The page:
Book Image

Machine Learning for Time-Series with Python

By : Ben Auffarth
Book Image

Machine Learning for Time-Series with Python

By: Ben Auffarth

Overview of this book

The Python time-series ecosystem is huge and often quite hard to get a good grasp on, especially for time-series since there are so many new libraries and new models. This book aims to deepen your understanding of time series by providing a comprehensive overview of popular Python time-series packages and help you build better predictive systems. Machine Learning for Time-Series with Python starts by re-introducing the basics of time series and then builds your understanding of traditional autoregressive models as well as modern non-parametric models. By observing practical examples and the theory behind them, you will become confident with loading time-series datasets from any source, deep learning models like recurrent neural networks and causal convolutional network models, and gradient boosting with feature engineering. This book will also guide you in matching the right model to the right problem by explaining the theory behind several useful models. You’ll also have a look at real-world case studies covering weather, traffic, biking, and stock market data. By the end of this book, you should feel at home with effectively analyzing and applying machine learning methods to time-series.
Table of Contents (15 chapters)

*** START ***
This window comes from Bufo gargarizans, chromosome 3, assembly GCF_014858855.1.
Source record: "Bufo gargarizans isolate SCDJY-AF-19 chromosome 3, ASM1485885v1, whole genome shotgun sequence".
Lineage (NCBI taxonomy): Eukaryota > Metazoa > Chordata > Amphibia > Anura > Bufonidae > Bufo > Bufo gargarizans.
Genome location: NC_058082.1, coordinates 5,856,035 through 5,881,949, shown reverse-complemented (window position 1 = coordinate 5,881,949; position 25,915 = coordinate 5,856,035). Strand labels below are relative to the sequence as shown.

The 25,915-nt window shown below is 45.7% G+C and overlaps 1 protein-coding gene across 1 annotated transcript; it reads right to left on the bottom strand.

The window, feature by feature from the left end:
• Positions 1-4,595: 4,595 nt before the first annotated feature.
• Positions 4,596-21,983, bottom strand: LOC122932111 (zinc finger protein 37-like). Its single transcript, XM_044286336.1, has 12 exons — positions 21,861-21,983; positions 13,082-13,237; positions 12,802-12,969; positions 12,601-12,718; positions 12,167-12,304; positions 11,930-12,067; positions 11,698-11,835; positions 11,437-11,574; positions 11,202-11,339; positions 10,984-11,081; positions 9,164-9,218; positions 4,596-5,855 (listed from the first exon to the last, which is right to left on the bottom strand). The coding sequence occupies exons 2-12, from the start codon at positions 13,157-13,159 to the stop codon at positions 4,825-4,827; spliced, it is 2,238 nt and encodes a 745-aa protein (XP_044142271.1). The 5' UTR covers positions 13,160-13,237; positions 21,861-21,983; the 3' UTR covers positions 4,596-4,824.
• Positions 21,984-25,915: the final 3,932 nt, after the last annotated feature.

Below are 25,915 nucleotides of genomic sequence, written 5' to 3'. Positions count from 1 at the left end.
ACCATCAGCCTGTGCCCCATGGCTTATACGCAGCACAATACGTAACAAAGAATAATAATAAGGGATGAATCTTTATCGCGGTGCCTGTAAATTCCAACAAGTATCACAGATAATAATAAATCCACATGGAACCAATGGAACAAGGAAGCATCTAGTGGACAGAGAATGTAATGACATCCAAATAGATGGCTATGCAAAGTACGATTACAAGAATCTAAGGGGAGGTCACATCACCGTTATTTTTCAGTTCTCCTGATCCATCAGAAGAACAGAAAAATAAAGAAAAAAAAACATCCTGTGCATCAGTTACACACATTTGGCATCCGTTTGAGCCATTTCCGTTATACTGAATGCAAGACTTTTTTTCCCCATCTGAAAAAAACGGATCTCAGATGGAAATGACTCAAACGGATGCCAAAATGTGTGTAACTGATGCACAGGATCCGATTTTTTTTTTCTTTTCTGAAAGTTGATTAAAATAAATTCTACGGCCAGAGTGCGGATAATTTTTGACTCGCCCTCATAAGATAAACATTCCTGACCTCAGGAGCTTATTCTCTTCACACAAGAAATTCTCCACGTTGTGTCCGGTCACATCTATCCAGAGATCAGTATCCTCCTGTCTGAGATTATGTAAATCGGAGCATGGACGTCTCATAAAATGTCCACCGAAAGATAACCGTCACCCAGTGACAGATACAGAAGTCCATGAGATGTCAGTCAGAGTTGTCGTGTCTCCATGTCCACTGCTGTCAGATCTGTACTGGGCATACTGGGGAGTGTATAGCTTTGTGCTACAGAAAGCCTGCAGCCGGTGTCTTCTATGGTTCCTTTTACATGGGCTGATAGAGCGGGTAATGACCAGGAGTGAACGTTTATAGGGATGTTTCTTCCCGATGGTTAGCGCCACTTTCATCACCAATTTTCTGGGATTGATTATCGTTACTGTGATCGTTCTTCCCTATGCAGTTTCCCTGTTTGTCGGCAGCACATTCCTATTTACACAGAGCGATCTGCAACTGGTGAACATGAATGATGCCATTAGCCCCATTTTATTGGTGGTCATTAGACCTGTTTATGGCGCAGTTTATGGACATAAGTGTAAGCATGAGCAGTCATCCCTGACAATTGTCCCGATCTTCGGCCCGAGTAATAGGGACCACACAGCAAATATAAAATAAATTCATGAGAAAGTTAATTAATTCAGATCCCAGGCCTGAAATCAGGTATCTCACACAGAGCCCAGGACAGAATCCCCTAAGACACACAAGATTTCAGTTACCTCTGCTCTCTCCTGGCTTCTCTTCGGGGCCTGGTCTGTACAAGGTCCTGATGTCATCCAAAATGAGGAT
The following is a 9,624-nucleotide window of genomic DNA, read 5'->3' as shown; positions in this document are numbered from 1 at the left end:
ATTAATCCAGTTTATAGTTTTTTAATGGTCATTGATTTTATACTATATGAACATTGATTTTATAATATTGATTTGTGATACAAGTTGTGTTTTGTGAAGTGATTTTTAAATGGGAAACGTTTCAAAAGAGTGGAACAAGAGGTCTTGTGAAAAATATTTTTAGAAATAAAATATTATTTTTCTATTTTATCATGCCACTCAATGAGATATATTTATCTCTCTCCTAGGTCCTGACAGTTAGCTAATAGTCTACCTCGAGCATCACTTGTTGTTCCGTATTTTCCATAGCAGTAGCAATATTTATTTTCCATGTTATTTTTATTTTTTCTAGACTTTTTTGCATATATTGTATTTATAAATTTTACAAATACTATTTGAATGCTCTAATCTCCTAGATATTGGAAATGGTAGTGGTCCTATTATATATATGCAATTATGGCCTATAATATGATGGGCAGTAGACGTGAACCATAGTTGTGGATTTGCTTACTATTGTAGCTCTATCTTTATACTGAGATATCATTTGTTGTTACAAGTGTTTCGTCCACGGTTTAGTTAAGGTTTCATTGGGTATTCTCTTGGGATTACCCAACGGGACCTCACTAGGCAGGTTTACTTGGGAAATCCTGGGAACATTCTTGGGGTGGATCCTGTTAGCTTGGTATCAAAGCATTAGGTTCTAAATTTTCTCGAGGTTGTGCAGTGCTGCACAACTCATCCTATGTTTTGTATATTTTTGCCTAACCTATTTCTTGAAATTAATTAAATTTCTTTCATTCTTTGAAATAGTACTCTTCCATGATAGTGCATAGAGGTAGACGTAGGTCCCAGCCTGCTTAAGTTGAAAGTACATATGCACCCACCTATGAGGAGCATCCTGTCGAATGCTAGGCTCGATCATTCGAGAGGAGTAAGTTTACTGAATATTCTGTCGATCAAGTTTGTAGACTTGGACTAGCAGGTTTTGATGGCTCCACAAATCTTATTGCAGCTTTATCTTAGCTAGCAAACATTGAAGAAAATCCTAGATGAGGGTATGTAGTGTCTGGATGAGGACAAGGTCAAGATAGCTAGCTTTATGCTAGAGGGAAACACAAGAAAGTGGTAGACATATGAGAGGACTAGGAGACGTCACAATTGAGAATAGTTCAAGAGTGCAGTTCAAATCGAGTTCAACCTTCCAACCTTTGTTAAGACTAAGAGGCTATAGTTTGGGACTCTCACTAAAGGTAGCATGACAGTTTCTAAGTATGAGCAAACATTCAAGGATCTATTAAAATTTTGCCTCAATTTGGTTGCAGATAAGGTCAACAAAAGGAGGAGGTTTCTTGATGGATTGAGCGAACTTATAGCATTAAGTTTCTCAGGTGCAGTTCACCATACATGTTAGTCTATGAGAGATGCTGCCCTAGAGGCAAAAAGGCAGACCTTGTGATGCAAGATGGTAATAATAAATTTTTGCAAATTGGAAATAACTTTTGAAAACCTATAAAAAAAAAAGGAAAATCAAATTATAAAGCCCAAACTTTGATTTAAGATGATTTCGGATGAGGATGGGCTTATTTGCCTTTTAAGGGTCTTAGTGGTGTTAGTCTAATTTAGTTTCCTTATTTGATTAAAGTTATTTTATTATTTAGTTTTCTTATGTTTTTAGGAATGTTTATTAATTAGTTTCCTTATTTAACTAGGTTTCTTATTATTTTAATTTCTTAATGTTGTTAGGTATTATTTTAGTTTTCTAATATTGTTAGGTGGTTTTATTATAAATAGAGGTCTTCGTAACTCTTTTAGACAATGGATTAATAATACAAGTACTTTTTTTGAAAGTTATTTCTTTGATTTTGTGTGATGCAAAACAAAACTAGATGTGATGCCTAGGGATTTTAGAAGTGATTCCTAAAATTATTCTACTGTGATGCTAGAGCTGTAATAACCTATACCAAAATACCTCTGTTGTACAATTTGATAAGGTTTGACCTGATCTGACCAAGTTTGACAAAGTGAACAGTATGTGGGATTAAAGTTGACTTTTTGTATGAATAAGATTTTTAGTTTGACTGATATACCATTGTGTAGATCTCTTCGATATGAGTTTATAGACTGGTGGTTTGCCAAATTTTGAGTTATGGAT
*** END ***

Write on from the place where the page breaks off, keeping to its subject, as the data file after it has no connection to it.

13
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14
Index

Reinforcement Learning for Time-Series

Reinforcement Learning (RL) can and has been applied to time-series, however, the problem has to be framed in a certain way. For reinforcement learning, we need to have significant feedback between predictions and ongoing (actions) of the system.

In order to apply RL to time-series forecasting or predictions, the prediction has to condition an action, therefore the state evolution depends on the current state and the agent's action (and randomness). Hypothetically, rewards could be a performance metric about the accuracy of predictions. However, the consequences of good or bad predictions do not affect the original environment. Essentially this corresponds to a supervised learning problem.

More meaningfully, if we want to frame our situation as an RL problem, the state of the systems should be affected by the agents' decisions. For instance, in the case of interacting with the stock market, we would buy or sell based on predictions...